Chances are good that you’ve thought about probability before when playing games of chance. The higher the chances of coming out on top, the more likely you would be willing to play.

For simple games, such as calling heads or tails on a coin flip, it’s easy to figure out what the chances are of winning. Physics and other variables aside, you have a 50% of getting it right.

When it comes to calculating more involved games, such as the chance of calling two or three coin flips correctly, then things get a bit more complicated. Sure, you could map out and think about every possibility, but that would cost you a lot of time.

What you need is a method for figuring out probability problems. However, it’s important to know that it’s not absolutely necessary to know a formal way to get the answer. The key here is to familiarize yourself with enough ACT-style questions so that you have a good idea of what to expect when you take the real test.

## ACT Math: What is Probability?

In simple terms, probability is the likelihood of a particular event happening.

**Probability = (favorable outcomes) / (total outcomes)**

Therefore, a probability of 0 means that it will never happen. A probability of 1 means that it will always occur. Your answer will usually be somewhere between 0 and 1.

To find the probability of something not happening, simply subtract the probability from 1.

**For Multiple Probabilities**

To find the probability that *two* events will occur, multiply the probabilities together.

To find the probability of either event occurring, add the probabilities together.

## ACT Math: Solving Probability Problems

The ACT does not dive deep into probability concepts, so you’ll be fine knowing just the basics. Take a look at the example problem below for some practice:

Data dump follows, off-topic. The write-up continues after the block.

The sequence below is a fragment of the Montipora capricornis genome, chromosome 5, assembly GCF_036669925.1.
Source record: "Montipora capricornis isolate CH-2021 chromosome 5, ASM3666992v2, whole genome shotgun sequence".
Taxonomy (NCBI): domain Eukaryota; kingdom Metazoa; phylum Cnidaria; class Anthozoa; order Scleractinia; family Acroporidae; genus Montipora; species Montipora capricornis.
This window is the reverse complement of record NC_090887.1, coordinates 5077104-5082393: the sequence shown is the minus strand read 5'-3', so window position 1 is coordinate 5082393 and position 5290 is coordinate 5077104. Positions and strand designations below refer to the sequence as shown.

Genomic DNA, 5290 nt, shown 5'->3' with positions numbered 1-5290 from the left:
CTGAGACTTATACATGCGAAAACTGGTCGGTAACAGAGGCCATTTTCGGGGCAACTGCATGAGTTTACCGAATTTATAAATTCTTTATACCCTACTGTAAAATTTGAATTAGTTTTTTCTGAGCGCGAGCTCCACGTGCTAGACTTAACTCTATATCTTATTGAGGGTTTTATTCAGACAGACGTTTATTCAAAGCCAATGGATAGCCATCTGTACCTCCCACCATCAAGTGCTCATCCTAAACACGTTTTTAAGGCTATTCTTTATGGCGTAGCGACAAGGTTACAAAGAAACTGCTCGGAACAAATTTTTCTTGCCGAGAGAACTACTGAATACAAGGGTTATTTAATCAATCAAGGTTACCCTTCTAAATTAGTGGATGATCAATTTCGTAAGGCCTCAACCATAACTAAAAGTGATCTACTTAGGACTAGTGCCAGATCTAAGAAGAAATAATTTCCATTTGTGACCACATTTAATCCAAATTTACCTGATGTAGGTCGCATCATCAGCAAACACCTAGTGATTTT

A bag contains 2 purple marbles, 5 black marbles, and 5 blue marbles. You choose two marbles out of the bag at random. After the first marble is chosen, it is not replaced in the bag. What is the probability of choosing two purple marbles?

A. 1/66

B. 1/6

C. 1/36

D. 1/16

E. 1/26

Okay, there’s a lot of things going on here, so let’s break it down.

1. First of all, let’s take stock of how many purple marbles and total marbles we have here.

We have 2 purple marbles, and

2+5+5 = 12 marbles total.

The probability of choosing the first purple marble is 2/12.

2. Now let’s figure out the value of our second probability.

Since the first marble does not go back into the bag once it is chosen, we only have 11 marbles total for the second draw.

Whether or not we draw a purple marble the second time around only matters if we chose a purple marble the first time. What this means is that in order to figure out our second probability, we should assume that we picked a purple marble on our first draw.

Therefore, our second probability comes out to be 1/11.

3. Since the problem is asking for the probability of drawing two purple marbles, we need to multiply the two values together.

(2/12) * (1/11) = 2/132

All we need to do now is simplify, and our answer is A.

### More from Magoosh

##### About Minh Nguyen

Minh's passion for helping students succeed grew during his time as a career counselor at the University of California, Irvine. Now, he's helping students all over the world by spilling SAT/ACT secrets through blog posts on Magoosh. When he's not busy tutoring or writing, he enjoys playing guitar, traveling, and talking about himself in third-person.

### Leave a Reply

**Magoosh blog comment policy:** To create the best experience for our readers, we will approve and respond to comments that are relevant to the article, general enough to be helpful to other students, concise, and well-written! :) If your comment was not approved, it likely did not adhere to these guidelines. If you are a Premium Magoosh student and would like more personalized service, you can use the Help tab on the Magoosh dashboard. Thanks!